By John R. Hawkins

Fire Chief & Operational Area Fire & Rescue Coordinator & William Weiser, Division Chief

Cal Fire/Riverside County Fire Department

The following excerpted information will be very valuable as you plan and act to create or maintain defensible space:

Defensible Space Zones

Two zones make up the required 100 feet of defensible space as stipulated in PRC 4291.

Zone 1 extends 30 feet* out from buildings, structures, decks, etc.

• Remove all dead plants, grass and weeds (vegetation).

• Remove dead or dry leaves and pine needles from your yard, roof and rain gutters.

• Trim trees regularly to keep branches a minimum of 10 feet from other trees.

•  Remove branches that hang over your roof and keep dead branches 10 feet away from your chimney.

•    Relocate wood piles into Zone 2.

•    Remove or prune flammable plants and shrubs near windows.

• Remove vegetation and items that could catch fire from around and under decks.

• Create a separation between trees, shrubs and items that could catch fire, such as patio furniture, wood piles, swing sets, etc.

Zone 2 extends 100 feet out from buildings, structures, decks, etc.

• Cut or mow annual grass down to a maximum height of 4 inches.

• Create horizontal spacing between shrubs and trees.

• Create vertical spacing between grass, shrubs and trees.

• Remove fallen leaves, needles, twigs, bark, cones and small branches. However, they may be permitted to a depth of 3 inches.

Plant and Tree Spacing: The spacing between grass, shrubs and trees is crucial to reduce the spread of wildfires. The spacing needed is determined by the type and size of brush and trees, as well as the slope of the land. For example, a property on a steep slope with larger vegetation requires greater spacing between trees and shrubs than a level property that has small, sparse vegetation.

Vertical Spacing: Remove all tree branches at least 6 feet from the ground. Allow extra vertical space between shrubs and trees. Lack of vertical space can allow a fire to move from the ground to the brush to the tree tops like a ladder.

Hardening your home: Flying embers can destroy homes up to a mile from a wildfire. “Harden” your home now before a fire starts by using ember-resistant building materials. Here are some things you can do to harden your home and make it more fire resistant.

The roof is the most vulnerable part of your home. Homes with wood or shingle roofs are at high risk of being destroyed during a wildfire. Build your roof or re-roof with materials such as composition, metal or tile. Block any spaces between roof decking and covering to prevent embers from catching.

Vents on homes create openings for flying embers. Cover all vent openings with 1/8-inch to 1/4-inch metal mesh. Do not use fiberglass or plastic mesh because they can melt and burn. Protect vents in eaves or cornices with baffles to block embers (mesh is not enough).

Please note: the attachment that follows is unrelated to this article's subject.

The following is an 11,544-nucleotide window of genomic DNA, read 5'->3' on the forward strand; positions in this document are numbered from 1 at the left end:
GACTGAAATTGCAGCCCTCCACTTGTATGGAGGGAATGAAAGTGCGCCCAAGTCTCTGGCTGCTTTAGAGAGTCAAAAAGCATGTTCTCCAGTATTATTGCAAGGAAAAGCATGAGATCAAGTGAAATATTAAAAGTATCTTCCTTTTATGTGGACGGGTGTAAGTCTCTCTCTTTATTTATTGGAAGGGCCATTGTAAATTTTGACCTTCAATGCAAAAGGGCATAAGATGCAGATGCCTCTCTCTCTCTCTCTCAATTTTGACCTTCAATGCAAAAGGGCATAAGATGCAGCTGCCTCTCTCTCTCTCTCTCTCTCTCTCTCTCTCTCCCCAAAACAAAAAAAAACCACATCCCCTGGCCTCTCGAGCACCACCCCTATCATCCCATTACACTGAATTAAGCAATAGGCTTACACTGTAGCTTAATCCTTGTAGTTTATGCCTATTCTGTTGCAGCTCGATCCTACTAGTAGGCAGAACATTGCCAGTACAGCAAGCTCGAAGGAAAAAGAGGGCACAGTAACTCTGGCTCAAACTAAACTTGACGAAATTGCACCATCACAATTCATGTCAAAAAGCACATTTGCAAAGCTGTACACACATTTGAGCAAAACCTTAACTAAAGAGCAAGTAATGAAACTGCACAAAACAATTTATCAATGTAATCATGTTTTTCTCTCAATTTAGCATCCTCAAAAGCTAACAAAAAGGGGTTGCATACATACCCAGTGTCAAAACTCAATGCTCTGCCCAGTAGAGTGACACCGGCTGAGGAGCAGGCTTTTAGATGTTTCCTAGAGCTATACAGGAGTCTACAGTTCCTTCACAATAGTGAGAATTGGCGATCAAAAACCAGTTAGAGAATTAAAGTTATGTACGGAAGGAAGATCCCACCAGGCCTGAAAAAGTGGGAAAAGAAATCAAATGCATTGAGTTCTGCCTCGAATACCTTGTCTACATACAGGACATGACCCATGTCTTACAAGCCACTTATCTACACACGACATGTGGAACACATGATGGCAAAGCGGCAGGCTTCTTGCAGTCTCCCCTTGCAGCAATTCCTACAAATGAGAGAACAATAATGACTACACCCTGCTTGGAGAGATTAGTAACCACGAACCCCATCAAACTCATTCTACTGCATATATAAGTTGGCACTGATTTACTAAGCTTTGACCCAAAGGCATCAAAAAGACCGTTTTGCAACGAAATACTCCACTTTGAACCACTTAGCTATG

Eaves and soffits should be protected with ignition-resistant* or non-combustible materials.

Heat from a wildfire can cause windows to break even before the home ignites. This allows embers to enter and start fires inside. Single-paned and large windows are particularly vulnerable.

• Install dual-paned windows with one pane of tempered glass to reduce the chance of breakage in a fire.

• Consider limiting the size and number of windows that face large areas of vegetation.

• Wood products, such as boards, panels or shingles, are common siding materials. However, they are combustible and not good choices for fire-prone areas.

• Build or remodel your walls with ignition-resistant* building materials, such as stucco, fiber cement, wall siding, fire retardant, treated wood, or other approved materials.

• Be sure to extend materials from the foundation to the roof.

* Ignition-resistant building materials are those that resist ignition or sustained burning when exposed to embers and small flames from wildfires. Examples of ignition-resistant materials include “non-combustible materials” that don’t burn, exterior-grade fire-retardant-treated wood lumber, fire-retardant-treated wood shakes and shingles listed by the State Fire Marshal and any material that has been tested in accordance with SFM Standard 12-7A-5.

Editor’s note: Next week, Hawkins continues the details of preparing for wildfire.

John Hawkins is the fire chief for the Cal Fire Riverside Unit and Riverside County Fire Department. He is entering his 54th year with Cal Fire and has served as the fire chief for going on 11 years. Chief Hawkins values leadership, fire and life safety and community involvement. He has been involved with the Riverside County Mountain Area Fire Safety Task Force since 2004. He served as the Cal Fire IC at the 2003 Cedar Fire in San Diego County. The Cedar Fire remains the largest and most destructive in California history.